Jordan Kovacs hopes to fill Michigan football leadership void left by Kevin Koger, other seniors
Melanie Maxwell | AnnArbor.com
Kevin Koger was one of the Michigan football team's three captains last year, and perhaps its most vocal leader. Who will fill that void now that he's departed the program?
That's what the Wolverines are sorting out right now. Jordan Kovacs intends to be in the mix, and he seemingly has all the ingredients to do so.
The senior safety is Michigan's second-most experienced player with 33 starts logged, a notable feat considering he required two student-body tryouts just to make the team.
He's also credited for his high character, which helped him to be named one of three Spirit Award winners Monday night by the Bob Ufer Quarterback Club. Hockey captain Luke Glendening and basketball captain Zack Novak were the other winners.
Seven senior athletes of the year also were honored during the ceremony at Barton Hills Country Club: Koger, Shawn Hunwick (hockey), Meagan Bauer (women's golf), Matt Thompson (men's golf), Amanda Chidester (softball), Kellen Russell (wrestling) and Dan Madwed (men's swimming).
Kovacs already ranks among some of the most elite leaders in Michigan athletics. He's quiet by nature, though. Ditto for quarterback Denard Robinson, the face of the team.
Kovacs said they're both trying to break from their shells.
"I think it kind of hit him like it hit me, like, 'somebody's gotta lead this team,'" Kovacs said. "Somebody's gotta really step up and get on these guys when somebody needs to get on them. At times it's been Denard, at times it's been (linebacker) Kenny Demens, at times it's been (defensive tackle) Will Campbell.
"We've had several guys step up, realizing this is their senior year and it's time to get this thing going."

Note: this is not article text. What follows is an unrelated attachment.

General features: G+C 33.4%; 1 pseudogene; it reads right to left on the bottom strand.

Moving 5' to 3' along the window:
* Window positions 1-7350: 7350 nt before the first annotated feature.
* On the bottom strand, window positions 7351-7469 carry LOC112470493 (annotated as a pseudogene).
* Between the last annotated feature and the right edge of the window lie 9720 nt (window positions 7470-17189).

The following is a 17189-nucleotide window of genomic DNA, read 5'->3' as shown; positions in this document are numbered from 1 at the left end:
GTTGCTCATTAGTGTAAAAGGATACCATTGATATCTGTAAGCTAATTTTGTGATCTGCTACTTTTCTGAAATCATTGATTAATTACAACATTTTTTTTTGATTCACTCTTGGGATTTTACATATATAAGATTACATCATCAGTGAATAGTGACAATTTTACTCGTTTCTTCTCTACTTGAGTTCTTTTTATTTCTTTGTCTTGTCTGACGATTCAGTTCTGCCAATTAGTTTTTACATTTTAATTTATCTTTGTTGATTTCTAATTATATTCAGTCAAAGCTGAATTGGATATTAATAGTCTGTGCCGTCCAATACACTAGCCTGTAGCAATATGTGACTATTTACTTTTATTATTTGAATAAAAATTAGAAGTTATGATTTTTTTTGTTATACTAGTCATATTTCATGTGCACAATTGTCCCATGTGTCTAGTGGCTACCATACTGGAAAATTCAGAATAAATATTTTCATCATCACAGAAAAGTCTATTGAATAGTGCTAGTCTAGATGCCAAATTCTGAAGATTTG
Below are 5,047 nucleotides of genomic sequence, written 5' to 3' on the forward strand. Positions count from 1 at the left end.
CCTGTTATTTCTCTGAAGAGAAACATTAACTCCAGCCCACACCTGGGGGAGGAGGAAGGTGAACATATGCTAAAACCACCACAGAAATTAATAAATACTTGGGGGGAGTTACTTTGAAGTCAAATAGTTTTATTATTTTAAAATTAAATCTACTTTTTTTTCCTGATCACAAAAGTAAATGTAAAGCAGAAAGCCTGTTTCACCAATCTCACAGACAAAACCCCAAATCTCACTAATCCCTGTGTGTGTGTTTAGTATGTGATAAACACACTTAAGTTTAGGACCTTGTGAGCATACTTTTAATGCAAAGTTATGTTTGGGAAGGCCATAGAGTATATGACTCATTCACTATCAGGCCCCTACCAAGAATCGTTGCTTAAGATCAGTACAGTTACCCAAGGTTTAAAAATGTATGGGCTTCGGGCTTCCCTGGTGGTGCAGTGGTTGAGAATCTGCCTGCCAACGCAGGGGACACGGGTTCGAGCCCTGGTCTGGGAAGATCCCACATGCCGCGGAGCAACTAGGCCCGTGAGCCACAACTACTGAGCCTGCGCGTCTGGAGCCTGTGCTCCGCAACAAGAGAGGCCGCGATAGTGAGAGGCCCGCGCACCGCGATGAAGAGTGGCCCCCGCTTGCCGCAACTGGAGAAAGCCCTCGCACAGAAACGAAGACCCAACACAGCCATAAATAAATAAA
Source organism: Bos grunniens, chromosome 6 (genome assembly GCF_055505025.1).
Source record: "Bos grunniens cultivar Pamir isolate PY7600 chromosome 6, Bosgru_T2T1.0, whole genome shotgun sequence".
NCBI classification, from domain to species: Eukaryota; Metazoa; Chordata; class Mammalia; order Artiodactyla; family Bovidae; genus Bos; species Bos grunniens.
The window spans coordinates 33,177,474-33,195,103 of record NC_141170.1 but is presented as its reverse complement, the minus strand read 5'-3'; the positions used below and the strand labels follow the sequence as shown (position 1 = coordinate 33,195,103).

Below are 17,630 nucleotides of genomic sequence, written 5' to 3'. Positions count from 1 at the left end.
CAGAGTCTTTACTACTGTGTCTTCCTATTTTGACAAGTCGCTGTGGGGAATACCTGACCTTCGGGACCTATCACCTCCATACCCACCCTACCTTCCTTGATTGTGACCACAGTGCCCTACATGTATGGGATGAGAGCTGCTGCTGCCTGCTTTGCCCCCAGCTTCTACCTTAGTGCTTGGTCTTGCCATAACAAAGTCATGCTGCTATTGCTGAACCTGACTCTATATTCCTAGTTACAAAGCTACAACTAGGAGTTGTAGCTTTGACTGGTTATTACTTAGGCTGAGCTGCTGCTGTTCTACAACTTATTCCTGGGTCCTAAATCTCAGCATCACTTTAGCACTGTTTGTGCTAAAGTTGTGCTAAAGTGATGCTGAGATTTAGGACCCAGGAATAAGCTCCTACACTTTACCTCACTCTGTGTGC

Kovacs got a taste of being that vocal leader Monday, when he gave a five-minute speech while accepting his Spirit Award.
"I'm going to keep mine short and sweet, because I hate public speaking," Kovacs opened to the crowd. "But coach (Brady) Hoke assured me if I got up here and thought about brunette girls, I'd be all right."
So far, so good.
Kovacs' ascent from walk-on to probable captain is remarkable. He didn't hold a single Division I scholarship coming out of Clay High School in Oregon, Ohio -- Toledo offered him a spot as a preferred walk-on -- and was even turned away by Division II schools.
He said he leaned on his parents for support.
"I felt like that they were the only ones who believed in me, at times," Kovacs said. "There were times when I was turned down by Division II schools. I was told I probably wouldn't be able to make it there, and they were always by my side telling me I could do anything."
Melanie Maxwell | AnnArbor.com
Now a senior entering his fourth season as a starting safety, Kovacs is trying to pick up where Koger left off.
Koger was nicknamed "Hypeman 86" last season for his vocal leadership style. He, along with Mike Martin, David Molk and Ryan Van Bergen, comprised a strong senior core that paced that team.
The tight end gave credit to Hoke for setting that tempo early last year.
"I just want to say Coach Hoke epitomizes what a Michigan Man really is," Koger said while Hoke was seated to his immediate left. "People come up to me all the time, and they congratulate me and they're really appreciative of the job I did as a captain, but I would have no idea what to even do ... if it wasn't for coach."
Hoke has said repeatedly last season was "a failure," because Michigan didn't accomplish its goal of winning a Big Ten championship. Koger, though, noted the Wolverines still exceeded expectations.
"You expect to win the Big Ten championship, but I had my worries, I had my doubts," he said. "I had been through a coaching change, I had been through a 3-9 season and I know how it is, I know how it feels, I know how much it hurts.
"Not going to a bowl game two years in a row, and going down to Jacksonville in 2010 (for the Gator Bowl) and giving that embarrassing display, that's not what a Michigan Man is. That's not what Michigan is all about. That was really embarrassing.
"And then Coach Hoke comes in and, to be honest, I had never even heard of him. I didn't know who he was. ... But just the mentality he instilled in us throughout the season says a lot about who he is."
Koger closed by sharing how much he learned about being a Michigan Man from Hoke, because of the emphasis placed on learning the program's rich history. That started in training camp, when Hoke distributed "manuals" on the team's past.
"I don't tell a lot of people this, but I'll tell you guys: I learned more during camp this year from that book in three weeks than I did in my first three years at Michigan," Koger said. "And that's just a testament to the type of person Coach Hoke is."